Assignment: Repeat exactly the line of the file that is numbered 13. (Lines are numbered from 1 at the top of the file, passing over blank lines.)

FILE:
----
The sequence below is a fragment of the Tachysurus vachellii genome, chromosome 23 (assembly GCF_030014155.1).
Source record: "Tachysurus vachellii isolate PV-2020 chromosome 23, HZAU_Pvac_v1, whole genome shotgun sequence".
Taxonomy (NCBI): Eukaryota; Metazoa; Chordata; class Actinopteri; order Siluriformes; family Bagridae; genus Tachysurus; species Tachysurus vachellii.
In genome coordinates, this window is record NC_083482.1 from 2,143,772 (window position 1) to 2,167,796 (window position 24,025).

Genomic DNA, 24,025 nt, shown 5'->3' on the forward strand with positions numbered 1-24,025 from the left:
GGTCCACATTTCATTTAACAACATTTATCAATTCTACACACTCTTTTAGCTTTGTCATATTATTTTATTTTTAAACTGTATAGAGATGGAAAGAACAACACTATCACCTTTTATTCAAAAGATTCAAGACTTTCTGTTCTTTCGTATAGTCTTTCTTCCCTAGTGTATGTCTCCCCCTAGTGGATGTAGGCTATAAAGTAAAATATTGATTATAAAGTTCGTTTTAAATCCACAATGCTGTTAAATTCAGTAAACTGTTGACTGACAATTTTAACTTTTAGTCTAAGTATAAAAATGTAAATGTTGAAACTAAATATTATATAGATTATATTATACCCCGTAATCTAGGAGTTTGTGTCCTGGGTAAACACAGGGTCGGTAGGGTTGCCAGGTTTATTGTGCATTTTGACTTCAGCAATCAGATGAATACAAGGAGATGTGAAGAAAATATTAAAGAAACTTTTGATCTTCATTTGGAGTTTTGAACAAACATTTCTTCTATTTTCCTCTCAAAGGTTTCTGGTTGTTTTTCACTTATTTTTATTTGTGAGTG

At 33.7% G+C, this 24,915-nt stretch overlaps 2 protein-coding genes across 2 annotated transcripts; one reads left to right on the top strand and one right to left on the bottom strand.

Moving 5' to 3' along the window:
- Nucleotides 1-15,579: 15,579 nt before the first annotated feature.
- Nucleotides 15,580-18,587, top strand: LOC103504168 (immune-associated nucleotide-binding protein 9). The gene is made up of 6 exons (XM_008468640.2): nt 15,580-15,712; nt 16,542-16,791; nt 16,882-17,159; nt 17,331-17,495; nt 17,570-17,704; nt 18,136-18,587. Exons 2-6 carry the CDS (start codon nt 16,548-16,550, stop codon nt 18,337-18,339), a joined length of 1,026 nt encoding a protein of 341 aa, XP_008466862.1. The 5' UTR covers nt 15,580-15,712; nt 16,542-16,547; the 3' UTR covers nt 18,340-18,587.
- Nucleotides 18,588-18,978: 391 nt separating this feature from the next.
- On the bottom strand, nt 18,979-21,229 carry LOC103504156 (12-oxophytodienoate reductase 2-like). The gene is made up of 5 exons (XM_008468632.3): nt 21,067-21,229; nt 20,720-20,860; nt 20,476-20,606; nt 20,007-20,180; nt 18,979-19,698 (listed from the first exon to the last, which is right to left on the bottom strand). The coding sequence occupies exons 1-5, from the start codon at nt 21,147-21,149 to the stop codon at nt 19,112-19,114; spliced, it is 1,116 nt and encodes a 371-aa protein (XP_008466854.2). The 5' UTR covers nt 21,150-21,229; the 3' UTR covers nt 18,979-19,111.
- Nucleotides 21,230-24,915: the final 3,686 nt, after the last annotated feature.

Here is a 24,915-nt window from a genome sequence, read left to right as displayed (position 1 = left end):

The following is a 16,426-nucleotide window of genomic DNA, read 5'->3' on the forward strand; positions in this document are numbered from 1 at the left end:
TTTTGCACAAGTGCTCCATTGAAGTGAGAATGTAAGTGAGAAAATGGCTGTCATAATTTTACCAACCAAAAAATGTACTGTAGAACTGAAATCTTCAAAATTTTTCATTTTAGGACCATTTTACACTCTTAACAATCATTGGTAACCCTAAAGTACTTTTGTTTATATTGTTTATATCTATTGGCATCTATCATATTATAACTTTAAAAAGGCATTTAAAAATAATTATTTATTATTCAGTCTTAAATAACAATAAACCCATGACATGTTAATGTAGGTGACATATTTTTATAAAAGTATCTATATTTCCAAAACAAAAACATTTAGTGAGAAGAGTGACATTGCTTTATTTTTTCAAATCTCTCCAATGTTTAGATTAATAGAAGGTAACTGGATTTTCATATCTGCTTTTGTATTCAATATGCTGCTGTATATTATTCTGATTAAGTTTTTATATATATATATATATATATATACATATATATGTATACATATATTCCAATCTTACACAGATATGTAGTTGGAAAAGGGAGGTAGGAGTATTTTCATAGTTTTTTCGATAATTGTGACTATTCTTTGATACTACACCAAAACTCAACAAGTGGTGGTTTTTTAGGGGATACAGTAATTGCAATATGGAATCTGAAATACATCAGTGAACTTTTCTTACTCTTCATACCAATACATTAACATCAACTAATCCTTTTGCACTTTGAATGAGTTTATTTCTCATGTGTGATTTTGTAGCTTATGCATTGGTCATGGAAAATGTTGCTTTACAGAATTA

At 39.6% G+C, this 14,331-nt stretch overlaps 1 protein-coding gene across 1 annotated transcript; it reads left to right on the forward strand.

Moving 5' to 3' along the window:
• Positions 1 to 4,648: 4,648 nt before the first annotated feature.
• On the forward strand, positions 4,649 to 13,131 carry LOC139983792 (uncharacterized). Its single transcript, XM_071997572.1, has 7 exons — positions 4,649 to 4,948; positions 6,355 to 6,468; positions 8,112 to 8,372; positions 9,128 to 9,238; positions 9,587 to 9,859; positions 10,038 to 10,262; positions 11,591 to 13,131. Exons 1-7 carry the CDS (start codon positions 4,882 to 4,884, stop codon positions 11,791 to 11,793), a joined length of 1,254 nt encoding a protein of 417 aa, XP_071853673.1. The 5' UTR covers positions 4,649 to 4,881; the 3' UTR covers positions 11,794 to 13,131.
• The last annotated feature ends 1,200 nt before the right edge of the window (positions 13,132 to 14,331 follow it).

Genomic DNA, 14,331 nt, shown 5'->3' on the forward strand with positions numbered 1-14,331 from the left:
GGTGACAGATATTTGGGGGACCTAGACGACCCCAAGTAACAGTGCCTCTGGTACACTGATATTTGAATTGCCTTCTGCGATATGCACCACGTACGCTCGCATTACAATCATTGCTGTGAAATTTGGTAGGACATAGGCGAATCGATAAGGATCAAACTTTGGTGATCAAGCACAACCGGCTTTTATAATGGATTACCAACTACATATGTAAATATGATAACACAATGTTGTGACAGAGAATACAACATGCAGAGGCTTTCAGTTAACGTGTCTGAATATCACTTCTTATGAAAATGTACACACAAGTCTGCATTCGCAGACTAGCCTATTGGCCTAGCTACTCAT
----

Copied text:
- Nucleotides 21,230-24,915: the final 3,686 nt, after the last annotated feature.